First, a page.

Playing Nice in Congress
Many view the decision to approve an expedited voting process for the new fiscal reform bill as an important step for a Legislative Assembly that has been at odds for much of the year. A large cause of the dissention stemmed from an inability to agree on a new tax regime.
“Today’s vote of 43 legislators from six different parties demonstrates the possibility that this country can agree on items of great importance, such as a fiscal reform,” said Presidency Minister Carlos Benavides. “It is evident that there is a willingness of this government to negotiate and reconcile to achieve objectives that we have established. We will continue to work together to construct a better country.”
While reform measures could mean higher taxes for the wealthy, low-income taxpayers would catch a break. If the bill passes, workers who earn less than ₡4.8 million ($9,600) annually will not be required to pay income tax. The current cutoff is ₡2.8 million ($5,600).
“PAC is committed to voting for a fair and unifying reform that taxes the sectors with the largest incomes and does not affect the most vulnerable groups of the country,” said PAC legislator Manrique Oveido Guzmán. “We completely support the new measures of the new reform.”
Though the overwhelming majority vote is a good sign for Congress, public acceptance of new taxes could be an uphill battle.
“The tax reform proposal is likely to have its first vote by mid-December. As it is becoming a norm in Costa Rica, whoever loses democratically will likely turn to the Sala IV [Constitutional Court] to try to overturn the decision of the majority,” Segura said. “The pro-tax reform alliance needs to proceed carefully throughout the legislative debate of this proposal. A feasible final date for approval of this bill would be early 2012.”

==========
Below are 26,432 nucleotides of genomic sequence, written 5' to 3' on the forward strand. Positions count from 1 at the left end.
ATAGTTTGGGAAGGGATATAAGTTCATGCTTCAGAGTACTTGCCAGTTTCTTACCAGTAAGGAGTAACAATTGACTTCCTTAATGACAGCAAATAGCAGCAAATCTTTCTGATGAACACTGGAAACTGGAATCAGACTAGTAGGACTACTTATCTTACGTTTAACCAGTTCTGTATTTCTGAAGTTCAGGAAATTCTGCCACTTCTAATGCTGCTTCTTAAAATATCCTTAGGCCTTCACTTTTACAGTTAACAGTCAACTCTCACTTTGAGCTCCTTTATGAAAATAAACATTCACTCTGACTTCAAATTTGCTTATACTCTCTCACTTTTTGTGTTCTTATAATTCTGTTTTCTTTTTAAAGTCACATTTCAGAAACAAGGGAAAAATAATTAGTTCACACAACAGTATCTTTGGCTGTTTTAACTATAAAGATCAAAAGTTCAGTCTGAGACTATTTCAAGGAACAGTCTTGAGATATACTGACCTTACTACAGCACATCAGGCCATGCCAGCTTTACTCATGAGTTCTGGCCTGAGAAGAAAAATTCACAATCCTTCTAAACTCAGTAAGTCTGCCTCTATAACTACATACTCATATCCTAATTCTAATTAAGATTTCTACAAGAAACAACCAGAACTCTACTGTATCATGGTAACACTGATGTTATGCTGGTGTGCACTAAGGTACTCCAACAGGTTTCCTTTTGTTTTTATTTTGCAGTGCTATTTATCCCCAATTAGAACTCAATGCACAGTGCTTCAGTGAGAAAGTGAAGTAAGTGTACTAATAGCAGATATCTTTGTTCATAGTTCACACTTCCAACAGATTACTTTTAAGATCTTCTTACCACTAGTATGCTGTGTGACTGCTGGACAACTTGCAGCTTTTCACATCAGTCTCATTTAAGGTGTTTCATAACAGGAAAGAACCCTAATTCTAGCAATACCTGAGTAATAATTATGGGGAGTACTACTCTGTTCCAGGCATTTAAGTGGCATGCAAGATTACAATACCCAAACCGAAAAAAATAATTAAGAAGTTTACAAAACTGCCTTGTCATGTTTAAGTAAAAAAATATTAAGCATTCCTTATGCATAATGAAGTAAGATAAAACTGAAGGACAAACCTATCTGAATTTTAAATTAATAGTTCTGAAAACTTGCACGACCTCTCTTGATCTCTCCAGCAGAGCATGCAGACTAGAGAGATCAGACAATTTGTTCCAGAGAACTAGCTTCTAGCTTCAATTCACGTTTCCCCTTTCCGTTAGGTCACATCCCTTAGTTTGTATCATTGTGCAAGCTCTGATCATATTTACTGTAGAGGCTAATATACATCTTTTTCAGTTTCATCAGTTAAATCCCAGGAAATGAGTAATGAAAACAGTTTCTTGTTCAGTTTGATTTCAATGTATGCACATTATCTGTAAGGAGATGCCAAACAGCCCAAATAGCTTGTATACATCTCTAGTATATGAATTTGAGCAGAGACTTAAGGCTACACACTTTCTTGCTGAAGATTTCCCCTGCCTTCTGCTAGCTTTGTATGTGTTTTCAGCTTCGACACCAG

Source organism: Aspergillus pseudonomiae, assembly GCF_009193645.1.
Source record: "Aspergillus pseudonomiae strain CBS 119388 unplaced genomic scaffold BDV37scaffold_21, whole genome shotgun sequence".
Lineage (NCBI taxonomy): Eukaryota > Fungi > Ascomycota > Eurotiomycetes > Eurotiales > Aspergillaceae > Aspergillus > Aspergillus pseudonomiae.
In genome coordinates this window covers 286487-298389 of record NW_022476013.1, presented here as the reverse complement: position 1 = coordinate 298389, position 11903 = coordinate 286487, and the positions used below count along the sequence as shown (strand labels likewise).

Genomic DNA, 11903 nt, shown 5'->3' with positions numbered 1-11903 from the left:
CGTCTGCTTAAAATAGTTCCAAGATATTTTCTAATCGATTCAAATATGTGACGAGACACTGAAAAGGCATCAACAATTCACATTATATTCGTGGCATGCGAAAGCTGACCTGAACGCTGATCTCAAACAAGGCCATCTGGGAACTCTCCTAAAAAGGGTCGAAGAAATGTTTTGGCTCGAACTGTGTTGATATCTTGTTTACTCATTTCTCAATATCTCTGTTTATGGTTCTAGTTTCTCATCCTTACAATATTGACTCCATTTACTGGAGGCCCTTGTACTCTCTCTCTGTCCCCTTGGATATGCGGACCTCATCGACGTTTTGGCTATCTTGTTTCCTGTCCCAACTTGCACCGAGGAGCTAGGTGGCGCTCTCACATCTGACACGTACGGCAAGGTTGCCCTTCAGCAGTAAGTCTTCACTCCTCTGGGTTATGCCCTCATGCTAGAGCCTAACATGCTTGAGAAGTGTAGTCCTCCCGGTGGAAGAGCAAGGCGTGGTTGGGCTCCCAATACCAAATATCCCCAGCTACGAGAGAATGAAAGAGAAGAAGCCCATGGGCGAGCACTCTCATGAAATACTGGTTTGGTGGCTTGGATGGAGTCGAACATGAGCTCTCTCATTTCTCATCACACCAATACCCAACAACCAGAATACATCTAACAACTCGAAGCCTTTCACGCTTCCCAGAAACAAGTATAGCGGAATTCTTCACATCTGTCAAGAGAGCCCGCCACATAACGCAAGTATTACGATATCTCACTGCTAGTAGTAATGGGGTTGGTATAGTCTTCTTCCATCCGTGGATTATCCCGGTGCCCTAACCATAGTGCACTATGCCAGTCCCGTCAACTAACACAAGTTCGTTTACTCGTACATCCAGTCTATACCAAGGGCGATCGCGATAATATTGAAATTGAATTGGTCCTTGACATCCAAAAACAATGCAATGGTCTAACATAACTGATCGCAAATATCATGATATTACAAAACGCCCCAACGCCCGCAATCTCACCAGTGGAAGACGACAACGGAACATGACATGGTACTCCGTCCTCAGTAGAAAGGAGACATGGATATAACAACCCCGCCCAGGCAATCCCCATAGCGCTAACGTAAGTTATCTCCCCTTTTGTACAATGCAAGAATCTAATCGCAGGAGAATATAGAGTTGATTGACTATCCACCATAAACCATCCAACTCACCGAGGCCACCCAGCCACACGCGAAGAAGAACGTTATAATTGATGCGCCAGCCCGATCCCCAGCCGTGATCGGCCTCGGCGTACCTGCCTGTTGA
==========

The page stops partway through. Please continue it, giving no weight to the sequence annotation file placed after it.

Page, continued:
New Tax Proposal
A new tax reform bill would result in the following changes to national tax structure:
Value Added Tax
A 14 percent value-added tax (VAT) would replace the current 13 percent sales tax. Additional services would also be taxed, including services by doctors, nurses and lawyers, among others. Private education and health services would be taxed 2 percent. Basic services such as water and electricity, public transportation, libraries and farming goods would not be subject to a VAT.
Income tax for corporate offices and institutions remains at 30 percent. Income earned by salaried employees and small businesses would be taxed 15-25 percent, according to income level.
Taxpayers earning salaries of more than ₡4 million ($8,000) per month would be taxed an additional 20 percent on income.
Tax on property transfers would increase from 1.5 to 3 percent, except for homes valued at less than ₡50 million ($98,000).
Purchases of “luxury” vehicles sold at more than ₡18 million ($35,000) would incur a 50 percent tax.
Breaks for Middle and Lower Incomes
Workers that earn less than ₡4.8 million ($9,600) annually would not be required to pay income tax. Currently, that figure is ₡2.8 million ($5,600).